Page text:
The Forgotten Pontiac Concept Car That Still Looks Futuristic Today

The 1980s were a wild time for automotive experimentation. John DeLorean tried to reinvent the wheel — or, at least, the chassis, bodywork, and doors. Briggs and Stratton built a hybrid with six wheels, 10 batteries, and a two-cylinder lawnmower engine (via Hagerty). Italdesign went full Frankenstein on its Machimoto, welding a handful of motorcycles into a VW Golf to create a nine-person people mover barely recognizable as a car.

Lost in the madness were many concept cars that were, for lack of a better word, good. Some '80s concepts escaped the freakshow in favor of eye-catching aesthetics and solid engineering. A few even delivered on the concept-car promise of visualizing the future, anticipating real leaps forward in automotive technology. One such example was the 1987 Pontiac Pursuit, which delivered TRON-worthy '80s future aesthetics but, unlike similar peers, backed them up with a commitment to quality engineering and genuine innovations of design.

Retro design

At first glance, the Pontiac Pursuit fits with other automotive fantasies of the 1980s. Swooping lines, narrow headlights, and wheels almost concealed behind the bodywork, the Pursuit looks less like a car than it does a Heelys sneaker or an oversized computer mouse. This vehicle took an uncompromising look at what could be the future of automotive design — assuming the future of automotive design was an exercise in smoothing out every angle and including a pair of oversized eyebrows to the vehicle's hood.

Under the hood, however, Pontiac kept things simple. The Pursuit ran off a 4-cylinder inline engine with a conventional turbocharger and a 5-speed manual -– no alternate design or alternative fuels (via GM Authority). Things got interesting elsewhere. Had it reached production, the Pontiac concept would have been one of the first vehicles ever with a steer-by-wire system: the steering wheel communicated with battery-powered gears that turned all four wheels. Modern Infinitis use the same setup. 

Futuristic tech

The Pursuit also predicted the future with its onboard tech, just like a good concept car should. It had an infotainment system decades before they became common, complete with screens for the driver and rear seats. The driver screen monitored navigation, media, and climate control, all handled with buttons on the steering wheel. 

The next time you change songs or turn down the AC without taking your hands off the wheel, thank a Pontiac Pursuit. If your road-legal vehicle has a steering wheel that makes you feel like you're piloting a spaceship or driving a high-powered racecar, thank a Pontiac Pursuit.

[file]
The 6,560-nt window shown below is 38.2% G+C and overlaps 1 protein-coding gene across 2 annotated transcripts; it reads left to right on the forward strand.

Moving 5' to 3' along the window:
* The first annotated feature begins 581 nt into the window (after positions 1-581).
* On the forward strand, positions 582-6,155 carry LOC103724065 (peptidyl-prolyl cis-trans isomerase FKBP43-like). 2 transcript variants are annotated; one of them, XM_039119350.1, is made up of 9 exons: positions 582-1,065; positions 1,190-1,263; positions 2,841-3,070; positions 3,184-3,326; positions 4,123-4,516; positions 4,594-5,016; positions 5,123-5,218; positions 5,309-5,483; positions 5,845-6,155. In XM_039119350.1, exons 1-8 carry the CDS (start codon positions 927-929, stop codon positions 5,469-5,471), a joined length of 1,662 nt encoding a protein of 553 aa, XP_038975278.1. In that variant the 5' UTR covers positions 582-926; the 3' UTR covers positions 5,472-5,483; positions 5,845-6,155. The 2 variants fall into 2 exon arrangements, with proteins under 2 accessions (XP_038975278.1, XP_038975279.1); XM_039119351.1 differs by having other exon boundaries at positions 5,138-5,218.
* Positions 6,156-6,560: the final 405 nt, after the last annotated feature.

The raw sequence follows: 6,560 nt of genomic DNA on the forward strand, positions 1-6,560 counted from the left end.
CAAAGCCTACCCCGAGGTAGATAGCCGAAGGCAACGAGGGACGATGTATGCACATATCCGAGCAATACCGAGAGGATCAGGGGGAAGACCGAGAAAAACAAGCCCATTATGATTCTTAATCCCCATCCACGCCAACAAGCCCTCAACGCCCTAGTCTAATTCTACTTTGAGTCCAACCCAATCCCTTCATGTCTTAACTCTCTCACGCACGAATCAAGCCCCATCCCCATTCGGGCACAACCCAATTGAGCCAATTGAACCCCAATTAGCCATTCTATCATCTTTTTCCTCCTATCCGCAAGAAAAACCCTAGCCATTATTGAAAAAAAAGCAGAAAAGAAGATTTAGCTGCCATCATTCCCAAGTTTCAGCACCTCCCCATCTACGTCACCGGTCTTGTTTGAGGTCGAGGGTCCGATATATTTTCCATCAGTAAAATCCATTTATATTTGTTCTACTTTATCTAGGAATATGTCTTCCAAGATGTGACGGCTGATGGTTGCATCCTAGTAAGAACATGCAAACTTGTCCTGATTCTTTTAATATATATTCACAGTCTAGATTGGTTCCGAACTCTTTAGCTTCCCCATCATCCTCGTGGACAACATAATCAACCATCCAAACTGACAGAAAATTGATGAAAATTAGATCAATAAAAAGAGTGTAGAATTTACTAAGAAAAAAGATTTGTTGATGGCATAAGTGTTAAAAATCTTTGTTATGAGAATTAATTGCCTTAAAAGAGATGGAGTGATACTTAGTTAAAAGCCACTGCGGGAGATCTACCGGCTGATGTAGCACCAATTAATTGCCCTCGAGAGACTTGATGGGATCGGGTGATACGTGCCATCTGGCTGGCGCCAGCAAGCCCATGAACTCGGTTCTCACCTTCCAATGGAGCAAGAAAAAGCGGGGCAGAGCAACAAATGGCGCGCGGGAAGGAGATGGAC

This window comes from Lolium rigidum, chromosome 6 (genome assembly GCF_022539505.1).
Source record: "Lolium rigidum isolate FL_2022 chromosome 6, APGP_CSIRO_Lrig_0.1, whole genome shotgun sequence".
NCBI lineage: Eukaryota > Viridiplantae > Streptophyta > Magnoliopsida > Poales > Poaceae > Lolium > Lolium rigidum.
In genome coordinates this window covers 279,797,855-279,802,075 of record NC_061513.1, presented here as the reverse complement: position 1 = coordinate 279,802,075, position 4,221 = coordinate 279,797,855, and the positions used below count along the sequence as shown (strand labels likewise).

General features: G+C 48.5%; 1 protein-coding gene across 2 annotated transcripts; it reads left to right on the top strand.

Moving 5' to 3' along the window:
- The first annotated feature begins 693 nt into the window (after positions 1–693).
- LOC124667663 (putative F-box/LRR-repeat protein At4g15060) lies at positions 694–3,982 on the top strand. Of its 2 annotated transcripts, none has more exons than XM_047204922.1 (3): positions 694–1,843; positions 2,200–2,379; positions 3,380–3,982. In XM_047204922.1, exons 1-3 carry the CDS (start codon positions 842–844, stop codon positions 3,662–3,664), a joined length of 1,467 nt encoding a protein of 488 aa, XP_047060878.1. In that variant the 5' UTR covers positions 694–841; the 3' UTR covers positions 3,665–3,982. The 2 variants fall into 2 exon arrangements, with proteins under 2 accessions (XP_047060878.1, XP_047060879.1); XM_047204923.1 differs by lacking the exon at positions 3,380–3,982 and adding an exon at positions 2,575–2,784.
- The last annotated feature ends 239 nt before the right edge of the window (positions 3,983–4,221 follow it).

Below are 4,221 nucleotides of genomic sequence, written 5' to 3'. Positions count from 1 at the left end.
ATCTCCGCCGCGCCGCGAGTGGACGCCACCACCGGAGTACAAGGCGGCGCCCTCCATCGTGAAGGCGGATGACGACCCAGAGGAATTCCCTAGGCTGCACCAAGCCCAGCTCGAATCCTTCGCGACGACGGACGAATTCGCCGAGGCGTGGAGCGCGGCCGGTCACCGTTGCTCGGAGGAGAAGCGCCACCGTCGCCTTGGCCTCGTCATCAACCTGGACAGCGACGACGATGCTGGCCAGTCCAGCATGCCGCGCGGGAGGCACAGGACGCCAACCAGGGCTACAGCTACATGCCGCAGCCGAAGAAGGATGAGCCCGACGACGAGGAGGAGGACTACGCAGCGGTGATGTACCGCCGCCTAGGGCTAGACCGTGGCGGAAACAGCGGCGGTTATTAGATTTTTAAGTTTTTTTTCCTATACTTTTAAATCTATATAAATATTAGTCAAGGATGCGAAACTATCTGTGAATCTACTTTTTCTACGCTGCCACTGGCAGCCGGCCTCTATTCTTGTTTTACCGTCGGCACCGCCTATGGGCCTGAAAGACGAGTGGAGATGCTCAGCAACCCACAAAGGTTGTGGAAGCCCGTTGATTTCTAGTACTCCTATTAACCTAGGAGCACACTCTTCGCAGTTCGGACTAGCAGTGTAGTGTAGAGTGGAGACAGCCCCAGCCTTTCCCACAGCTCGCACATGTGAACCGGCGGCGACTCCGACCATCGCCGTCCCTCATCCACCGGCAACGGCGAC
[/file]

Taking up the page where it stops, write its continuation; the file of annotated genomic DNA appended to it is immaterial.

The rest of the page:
Obviously, this version of the Pursuit never reached the market. GM folded Pontiac in 2010 after years of declining sales. In a touch of irony, one of Pontiac's last new models was the G5, branded the Pontiac Pursuit and, later on, the G5 Pursuit in the Canadian market. Alas, that model — a rebadged Chevrolet Cobalt — was the furthest thing from its groundbreaking ancestor.

You can get a taste of the Pontiac Pursuit today

The Pontiac Pursuit concept may not have made it into production, but plenty of the technology it featured is common on modern vehicles. Pursuit's tech went far beyond the space-age steering wheel and its control buttons. One of the standout features that would "probably be possible in 10 years" when the Pursuit was conceived is the GPS system. GPS is still one of the most useful features of any vehicle. Instead of navigating through a road atlas, writing down complex directions, and inevitably getting very lost, you just write in where you want to go, and your sat nav will keep you en route. 

Even cheap vehicles tend to have a built-in navigation system these days, but even if you're driving a secondhand car with a tape deck where your sat nav should be, your smartphone is capable of doing the job equally well. Drive-by-wire is an option on some modern cars, too. You may think electric vehicles have things like steer-by-wire by default, but not all of them do. Even Teslas don't currently use a steer-by-wire system, though the company is working on implementing one. Four-wheel steering is even less common, but still available on a fair range of vehicles, including Chevrolet's fully electric Silverado.

Some of the "futuristic" tech on the Pontiac is currently outdated, such as the car's built-in entertainment system. Although some vehicles still have built-in monitors and a DVD player as an optional extra, it's 2022, and iPads are probably a cheaper option if you want to keep your passengers entertained. Built-in entertainment is more of a "15 years ago" thing than something you'll spot on a car of the future.